Live NYC Mayoral Debate Could Change Dynamics of Race
(Bloomberg) -- Eight Democratic candidates vying to become New York’s next mayor will appear at their first live in-person debate on Wednesday as the campaign to lead the most populous U.S. city enters its final weeks.
Recent polls show a shift in momentum away from former presidential candidate and entrepreneur Andrew Yang, the early front-runner who benefited from name recognition. As Yang appeared to slip, Brooklyn Borough President Eric Adams and former city Sanitation Commissioner Kathryn Garcia ascended.
Adams, a former NYPD captain, surpassed Yang in a poll released Wednesday by Core Decision Analytics and Fontas Advisers, a political consultancy. Adams’s good showing coincided with New Yorkers increasingly expressing concerns about a rise in shootings and homicides.
In a separate survey by Emerson College and Pix11 released late Tuesday, Garcia surged into first place after winning endorsements from the New York Times and the New York Daily News. The papers commended her record as a crisis manager and problem solver with deep government experience in housing, the environment, sanitation and feeding the hungry. Adams ran a close second, with 20% to Garcia’s 21%. Yang placed third at 16%.
The campaign of nonprofit executive and political activist Dianne Morales has been thrown into turmoil. Even as she received $1.4 million in public matching funds, her campaign manager quit along with two high-level staffers amid complaints that Morales hadn’t removed some campaign workers accused of sexual harassment and racism.
The next day, Morales said she made a “swift decision” to fire two unnamed staffers “related to racially based biases and sexual harassment claims” -- conduct brought to her attention “in the last few weeks.” After campaign workers insisted they wanted to organize a union to protect their wages and working conditions, Morales said she “immediately told them they had my support.”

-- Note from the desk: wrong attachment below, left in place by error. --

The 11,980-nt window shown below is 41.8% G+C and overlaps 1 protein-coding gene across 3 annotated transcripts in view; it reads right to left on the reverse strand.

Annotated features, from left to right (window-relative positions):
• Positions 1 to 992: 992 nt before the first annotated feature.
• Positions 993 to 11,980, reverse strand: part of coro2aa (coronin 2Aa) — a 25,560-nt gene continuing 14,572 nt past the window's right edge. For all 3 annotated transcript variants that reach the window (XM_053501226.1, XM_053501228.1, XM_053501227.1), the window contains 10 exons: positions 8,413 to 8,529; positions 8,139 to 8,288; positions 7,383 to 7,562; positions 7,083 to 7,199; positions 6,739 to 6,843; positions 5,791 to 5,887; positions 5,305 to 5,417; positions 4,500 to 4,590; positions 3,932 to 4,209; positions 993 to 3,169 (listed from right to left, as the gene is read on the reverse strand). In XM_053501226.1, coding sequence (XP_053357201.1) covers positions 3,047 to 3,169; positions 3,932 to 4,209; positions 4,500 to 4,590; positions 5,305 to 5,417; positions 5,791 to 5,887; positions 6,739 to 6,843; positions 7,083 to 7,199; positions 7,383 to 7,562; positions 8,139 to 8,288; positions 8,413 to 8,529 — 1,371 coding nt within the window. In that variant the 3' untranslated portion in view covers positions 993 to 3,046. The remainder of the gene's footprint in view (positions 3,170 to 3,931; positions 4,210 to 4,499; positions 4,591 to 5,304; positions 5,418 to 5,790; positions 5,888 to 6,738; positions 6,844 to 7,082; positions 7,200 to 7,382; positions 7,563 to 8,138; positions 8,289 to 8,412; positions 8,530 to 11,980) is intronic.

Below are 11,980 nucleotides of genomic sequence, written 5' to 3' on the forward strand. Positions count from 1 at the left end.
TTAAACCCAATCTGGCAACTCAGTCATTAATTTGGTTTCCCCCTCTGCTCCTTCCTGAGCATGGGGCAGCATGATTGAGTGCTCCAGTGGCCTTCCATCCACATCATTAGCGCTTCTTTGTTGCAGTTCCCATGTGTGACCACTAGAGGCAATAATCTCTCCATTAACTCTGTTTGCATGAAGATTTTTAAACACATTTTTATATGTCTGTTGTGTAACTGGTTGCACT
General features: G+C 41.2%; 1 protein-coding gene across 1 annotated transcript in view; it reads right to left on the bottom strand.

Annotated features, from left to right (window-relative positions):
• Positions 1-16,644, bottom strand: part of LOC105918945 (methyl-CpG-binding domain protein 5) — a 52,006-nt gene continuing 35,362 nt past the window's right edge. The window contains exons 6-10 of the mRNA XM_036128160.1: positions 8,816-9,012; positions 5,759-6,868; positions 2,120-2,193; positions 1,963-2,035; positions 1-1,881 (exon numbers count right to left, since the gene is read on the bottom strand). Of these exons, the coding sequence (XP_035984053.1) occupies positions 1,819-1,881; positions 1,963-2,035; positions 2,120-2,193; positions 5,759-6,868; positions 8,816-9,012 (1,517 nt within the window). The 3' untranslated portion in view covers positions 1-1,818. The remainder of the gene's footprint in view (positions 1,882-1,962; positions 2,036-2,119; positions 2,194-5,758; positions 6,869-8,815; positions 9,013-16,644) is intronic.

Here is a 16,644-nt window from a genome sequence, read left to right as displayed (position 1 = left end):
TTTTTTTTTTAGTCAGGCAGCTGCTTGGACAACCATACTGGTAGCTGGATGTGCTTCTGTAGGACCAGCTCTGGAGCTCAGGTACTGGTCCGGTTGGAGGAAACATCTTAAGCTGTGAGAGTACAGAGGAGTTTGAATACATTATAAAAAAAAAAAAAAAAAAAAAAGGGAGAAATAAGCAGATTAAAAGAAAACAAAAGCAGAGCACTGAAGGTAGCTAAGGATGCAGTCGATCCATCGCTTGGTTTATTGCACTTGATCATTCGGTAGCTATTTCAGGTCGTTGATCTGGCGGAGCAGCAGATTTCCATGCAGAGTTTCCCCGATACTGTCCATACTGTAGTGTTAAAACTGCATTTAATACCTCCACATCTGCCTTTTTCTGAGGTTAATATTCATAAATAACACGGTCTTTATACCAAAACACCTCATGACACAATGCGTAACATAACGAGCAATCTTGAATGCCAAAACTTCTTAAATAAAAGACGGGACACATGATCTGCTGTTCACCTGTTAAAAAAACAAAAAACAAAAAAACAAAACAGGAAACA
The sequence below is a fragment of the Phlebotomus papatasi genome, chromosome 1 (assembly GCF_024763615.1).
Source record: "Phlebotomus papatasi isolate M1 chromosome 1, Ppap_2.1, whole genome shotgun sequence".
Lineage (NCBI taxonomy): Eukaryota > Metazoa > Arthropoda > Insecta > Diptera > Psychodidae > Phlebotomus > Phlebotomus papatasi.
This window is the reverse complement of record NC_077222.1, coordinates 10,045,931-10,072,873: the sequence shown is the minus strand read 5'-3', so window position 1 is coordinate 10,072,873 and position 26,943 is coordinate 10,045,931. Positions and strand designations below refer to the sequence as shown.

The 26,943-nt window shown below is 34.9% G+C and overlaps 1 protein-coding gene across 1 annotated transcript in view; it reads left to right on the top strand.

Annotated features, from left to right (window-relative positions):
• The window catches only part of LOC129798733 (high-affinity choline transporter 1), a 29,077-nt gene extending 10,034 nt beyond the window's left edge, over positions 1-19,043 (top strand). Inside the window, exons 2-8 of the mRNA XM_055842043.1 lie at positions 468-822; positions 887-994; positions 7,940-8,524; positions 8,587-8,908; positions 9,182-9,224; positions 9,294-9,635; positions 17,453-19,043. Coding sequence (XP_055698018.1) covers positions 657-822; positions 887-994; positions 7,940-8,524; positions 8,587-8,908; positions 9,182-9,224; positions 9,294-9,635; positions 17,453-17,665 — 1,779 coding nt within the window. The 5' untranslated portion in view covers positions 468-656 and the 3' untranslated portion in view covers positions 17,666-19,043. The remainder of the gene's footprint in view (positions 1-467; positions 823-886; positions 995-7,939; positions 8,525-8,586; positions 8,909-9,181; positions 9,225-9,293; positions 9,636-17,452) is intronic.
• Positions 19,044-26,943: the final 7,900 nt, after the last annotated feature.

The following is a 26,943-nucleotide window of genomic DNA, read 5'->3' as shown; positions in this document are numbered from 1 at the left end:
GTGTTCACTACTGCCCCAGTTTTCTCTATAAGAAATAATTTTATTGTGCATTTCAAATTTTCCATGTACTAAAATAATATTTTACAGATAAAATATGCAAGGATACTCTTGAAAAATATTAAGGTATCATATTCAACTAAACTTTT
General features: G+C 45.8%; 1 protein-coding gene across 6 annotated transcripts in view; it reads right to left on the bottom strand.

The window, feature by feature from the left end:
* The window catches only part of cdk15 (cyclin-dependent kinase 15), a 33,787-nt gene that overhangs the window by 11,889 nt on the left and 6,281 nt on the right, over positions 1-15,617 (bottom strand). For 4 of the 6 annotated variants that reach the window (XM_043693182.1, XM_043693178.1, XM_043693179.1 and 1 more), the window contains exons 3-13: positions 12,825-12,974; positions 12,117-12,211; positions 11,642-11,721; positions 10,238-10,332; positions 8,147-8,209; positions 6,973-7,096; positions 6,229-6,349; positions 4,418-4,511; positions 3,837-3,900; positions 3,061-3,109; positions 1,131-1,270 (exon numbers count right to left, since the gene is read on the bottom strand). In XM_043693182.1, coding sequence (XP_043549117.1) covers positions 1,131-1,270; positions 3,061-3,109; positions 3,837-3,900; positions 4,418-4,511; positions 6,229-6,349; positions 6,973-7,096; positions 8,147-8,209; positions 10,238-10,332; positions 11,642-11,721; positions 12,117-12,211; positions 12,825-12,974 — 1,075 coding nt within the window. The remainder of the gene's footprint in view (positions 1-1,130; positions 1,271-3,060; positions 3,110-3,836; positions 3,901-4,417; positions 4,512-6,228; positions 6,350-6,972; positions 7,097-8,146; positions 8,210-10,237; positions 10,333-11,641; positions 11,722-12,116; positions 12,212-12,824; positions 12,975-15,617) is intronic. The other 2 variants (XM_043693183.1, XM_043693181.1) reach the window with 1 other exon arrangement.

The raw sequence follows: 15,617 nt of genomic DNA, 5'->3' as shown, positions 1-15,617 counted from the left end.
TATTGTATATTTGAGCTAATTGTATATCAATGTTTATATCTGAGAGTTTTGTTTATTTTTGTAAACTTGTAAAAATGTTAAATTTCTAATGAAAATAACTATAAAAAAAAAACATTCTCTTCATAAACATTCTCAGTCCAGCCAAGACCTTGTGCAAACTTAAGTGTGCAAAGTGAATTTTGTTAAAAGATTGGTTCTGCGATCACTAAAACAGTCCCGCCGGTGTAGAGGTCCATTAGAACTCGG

Morales is scheduled to debate seven rivals in person at a WABC-TV studio on Wednesday. The city Campaign Finance Board initially drew ire from candidates and good governance groups for wanting to host a virtual debate despite pandemic restrictions lifting. All candidates said they have been vaccinated.
All candidates accepting matching funds must participate in the debate. The event will begin at 7 p.m. and run for two hours on Bloomberg Radio and city-owned NYC TV Life, and for the first hour on WABC, Channel 7, before switching to the ABC7NY streaming platform.
Democrats outnumber Republicans by around 7-to-1 among voters in New York City, so the party is heavily favored to win the general election for mayor.
Last Wednesday, the two Republicans competing in a primary on June 22 hurled insults at each other over a remote hook-up in a one-on-one debate broadcast on the local all-news cable channel, NY1. Curtis Sliwa, founder of the red beret-ed Guardian Angels, a self-described non-profit volunteer crime-prevention group, faced off against restaurateur Fernando Mateo.
Mateo, a self-styled advocate for cab drivers and bodega owners, called Sliwa a “compulsive liar” and “a clown” and questioned the Republican credentials of Sliwa, who switched parties last year. Mateo said he didn’t believe Donald Trump lost the 2020 presidential race. Sliwa focused on Mateo’s 2013 efforts to raise money for and attract donors to incumbent Democratic Mayor Bill de Blasio, who’s unpopular with most city Republicans. The two raised their voices several times, often requiring technicians to mute their microphones.
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